I am interested in developing a quantitative understanding of the dynamics of pathogens and immune responses. We work together with experimental immunologists to identify interesting problems or puzzles and then use mathematical models and computer simulations to solve these. We like nothing better than to validate models by confronting them with experimental data — we try to make testable predictions, and in collaboration with experimentalists conduct the relevant experiments. We work in close collaboration with experimental immunologists, in particular the group of Dr. Rafi Ahmed at Emory.

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Our three main areas of investigation are:

  1. The dynamics of infections and immune responses How do immune systems work? What determines whether an infection is short lived or chronic, and whether it generates lasting immunity? The answers to questions could help us design better vaccines, particularly towards persistent infections such as malaria and HIV.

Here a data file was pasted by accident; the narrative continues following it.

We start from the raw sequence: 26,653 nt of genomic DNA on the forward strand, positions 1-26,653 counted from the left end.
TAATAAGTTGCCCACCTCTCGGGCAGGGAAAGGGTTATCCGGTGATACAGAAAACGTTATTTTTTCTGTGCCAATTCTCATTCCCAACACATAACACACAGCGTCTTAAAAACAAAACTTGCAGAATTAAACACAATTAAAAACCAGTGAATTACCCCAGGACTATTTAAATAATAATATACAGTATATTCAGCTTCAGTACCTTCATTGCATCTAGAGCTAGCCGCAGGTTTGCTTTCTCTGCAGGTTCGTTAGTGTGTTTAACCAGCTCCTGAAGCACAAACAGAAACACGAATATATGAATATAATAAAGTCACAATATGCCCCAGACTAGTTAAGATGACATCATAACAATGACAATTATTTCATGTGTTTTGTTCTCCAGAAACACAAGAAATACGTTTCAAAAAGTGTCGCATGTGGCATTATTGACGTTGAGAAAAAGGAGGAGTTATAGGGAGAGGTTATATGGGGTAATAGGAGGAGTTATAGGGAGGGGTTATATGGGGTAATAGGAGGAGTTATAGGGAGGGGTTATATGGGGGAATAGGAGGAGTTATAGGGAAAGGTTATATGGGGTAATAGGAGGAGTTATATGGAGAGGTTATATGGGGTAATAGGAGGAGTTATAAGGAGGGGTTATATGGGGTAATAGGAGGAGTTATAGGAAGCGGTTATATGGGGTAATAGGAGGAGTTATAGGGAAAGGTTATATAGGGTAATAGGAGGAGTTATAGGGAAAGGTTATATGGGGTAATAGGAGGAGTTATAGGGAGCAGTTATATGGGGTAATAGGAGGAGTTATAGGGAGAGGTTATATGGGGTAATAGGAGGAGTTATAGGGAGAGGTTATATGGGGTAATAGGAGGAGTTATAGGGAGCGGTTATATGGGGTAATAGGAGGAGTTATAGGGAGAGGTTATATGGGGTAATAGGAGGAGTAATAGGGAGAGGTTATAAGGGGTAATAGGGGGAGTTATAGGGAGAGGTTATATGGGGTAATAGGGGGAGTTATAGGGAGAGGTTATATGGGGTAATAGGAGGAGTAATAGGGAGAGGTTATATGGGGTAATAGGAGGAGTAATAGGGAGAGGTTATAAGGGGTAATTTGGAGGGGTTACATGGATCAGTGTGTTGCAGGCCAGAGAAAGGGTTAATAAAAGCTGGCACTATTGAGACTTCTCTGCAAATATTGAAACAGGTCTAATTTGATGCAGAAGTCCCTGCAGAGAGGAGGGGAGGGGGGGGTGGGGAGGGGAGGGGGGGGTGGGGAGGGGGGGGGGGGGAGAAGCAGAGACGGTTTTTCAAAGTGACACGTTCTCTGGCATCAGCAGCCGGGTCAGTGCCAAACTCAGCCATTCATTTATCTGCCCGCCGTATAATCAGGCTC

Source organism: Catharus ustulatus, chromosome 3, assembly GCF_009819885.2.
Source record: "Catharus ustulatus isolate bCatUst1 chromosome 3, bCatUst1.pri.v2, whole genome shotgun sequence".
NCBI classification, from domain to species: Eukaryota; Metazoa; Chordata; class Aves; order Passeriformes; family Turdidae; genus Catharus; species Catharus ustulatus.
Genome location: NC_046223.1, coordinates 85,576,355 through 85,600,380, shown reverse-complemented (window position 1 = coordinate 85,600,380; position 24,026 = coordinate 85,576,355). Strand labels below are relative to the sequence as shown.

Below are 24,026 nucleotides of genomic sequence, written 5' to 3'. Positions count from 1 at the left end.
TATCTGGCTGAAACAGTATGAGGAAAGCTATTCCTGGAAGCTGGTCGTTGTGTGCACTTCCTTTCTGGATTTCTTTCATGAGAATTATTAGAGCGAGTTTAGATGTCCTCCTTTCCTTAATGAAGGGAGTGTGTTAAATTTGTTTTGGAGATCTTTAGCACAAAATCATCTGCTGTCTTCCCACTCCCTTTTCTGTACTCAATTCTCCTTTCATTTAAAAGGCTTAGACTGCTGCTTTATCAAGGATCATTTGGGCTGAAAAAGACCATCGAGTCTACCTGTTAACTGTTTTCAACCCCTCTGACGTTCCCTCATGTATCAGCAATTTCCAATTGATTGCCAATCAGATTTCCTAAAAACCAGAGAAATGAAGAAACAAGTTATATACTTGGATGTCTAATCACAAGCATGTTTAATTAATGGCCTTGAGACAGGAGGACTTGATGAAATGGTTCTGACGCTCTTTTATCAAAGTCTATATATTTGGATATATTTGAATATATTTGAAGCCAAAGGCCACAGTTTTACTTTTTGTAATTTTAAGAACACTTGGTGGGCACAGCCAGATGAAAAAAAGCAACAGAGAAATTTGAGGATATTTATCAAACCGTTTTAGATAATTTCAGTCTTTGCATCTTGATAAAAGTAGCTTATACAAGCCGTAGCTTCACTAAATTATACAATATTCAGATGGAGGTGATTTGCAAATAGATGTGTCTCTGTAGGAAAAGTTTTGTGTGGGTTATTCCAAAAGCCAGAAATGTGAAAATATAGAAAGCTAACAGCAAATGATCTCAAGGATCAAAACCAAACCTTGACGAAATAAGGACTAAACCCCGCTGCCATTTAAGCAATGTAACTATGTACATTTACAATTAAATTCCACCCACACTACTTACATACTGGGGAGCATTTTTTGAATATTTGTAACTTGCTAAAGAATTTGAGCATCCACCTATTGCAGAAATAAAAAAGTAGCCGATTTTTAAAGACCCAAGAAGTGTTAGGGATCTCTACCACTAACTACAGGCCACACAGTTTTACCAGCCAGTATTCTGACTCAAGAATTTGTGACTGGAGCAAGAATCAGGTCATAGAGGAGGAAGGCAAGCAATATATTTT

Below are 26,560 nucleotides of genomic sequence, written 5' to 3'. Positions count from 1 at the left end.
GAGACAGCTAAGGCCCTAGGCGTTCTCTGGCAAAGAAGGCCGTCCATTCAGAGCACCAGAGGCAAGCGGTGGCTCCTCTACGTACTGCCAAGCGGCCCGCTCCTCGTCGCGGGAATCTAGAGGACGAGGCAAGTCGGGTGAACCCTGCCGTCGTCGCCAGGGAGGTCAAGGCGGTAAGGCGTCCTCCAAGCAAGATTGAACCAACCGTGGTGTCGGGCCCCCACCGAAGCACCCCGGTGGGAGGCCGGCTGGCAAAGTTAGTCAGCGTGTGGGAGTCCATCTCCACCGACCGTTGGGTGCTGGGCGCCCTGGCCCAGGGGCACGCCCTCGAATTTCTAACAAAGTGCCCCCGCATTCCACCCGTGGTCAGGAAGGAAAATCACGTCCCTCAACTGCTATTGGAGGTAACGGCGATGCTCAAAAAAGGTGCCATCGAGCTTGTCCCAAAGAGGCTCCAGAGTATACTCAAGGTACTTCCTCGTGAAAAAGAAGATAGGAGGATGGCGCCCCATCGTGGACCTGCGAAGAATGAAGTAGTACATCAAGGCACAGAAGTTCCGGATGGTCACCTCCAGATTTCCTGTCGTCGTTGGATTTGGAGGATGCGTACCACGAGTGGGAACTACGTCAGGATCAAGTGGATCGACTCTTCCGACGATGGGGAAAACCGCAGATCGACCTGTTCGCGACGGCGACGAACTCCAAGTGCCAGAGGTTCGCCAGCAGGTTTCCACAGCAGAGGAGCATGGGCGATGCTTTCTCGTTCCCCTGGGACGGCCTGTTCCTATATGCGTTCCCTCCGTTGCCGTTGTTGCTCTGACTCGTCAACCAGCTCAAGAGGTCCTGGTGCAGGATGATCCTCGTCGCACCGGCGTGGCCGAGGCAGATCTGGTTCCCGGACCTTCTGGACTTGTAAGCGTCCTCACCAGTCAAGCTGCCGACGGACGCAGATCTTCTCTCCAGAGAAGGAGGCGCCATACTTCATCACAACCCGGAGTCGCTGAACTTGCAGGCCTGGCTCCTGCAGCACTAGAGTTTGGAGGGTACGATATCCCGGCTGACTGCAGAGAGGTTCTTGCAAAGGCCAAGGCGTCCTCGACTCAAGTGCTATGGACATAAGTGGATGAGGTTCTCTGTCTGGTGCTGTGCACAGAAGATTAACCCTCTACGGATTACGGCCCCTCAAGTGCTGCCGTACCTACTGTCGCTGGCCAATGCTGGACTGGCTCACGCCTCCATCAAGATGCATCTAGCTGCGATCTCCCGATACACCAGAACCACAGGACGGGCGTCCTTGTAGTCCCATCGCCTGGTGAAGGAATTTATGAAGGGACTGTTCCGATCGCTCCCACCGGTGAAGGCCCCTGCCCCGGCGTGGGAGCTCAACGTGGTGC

2. Linking immunology and epidemiology Immunology and epidemiology are traditionally very different fields, yet they are intimately related. We have developed a theoretical framework to connect the within-host dynamics of a pathogen with its transmission characteristics. We have used this framework to understand why pathogens harm their hosts, and under what conditions we expect a pathogens virulence to change.
  3. The emergence, spread and evolution of infectious diseases How do pathogens emerge and spread through host populations? By addressing these general questions we can gain insight into the factors that have led to the emergence of HIV, SARS, and new strains of the influenza virus. This will allow us to predict what factors will be important in the emergence of infectious diseases in the future.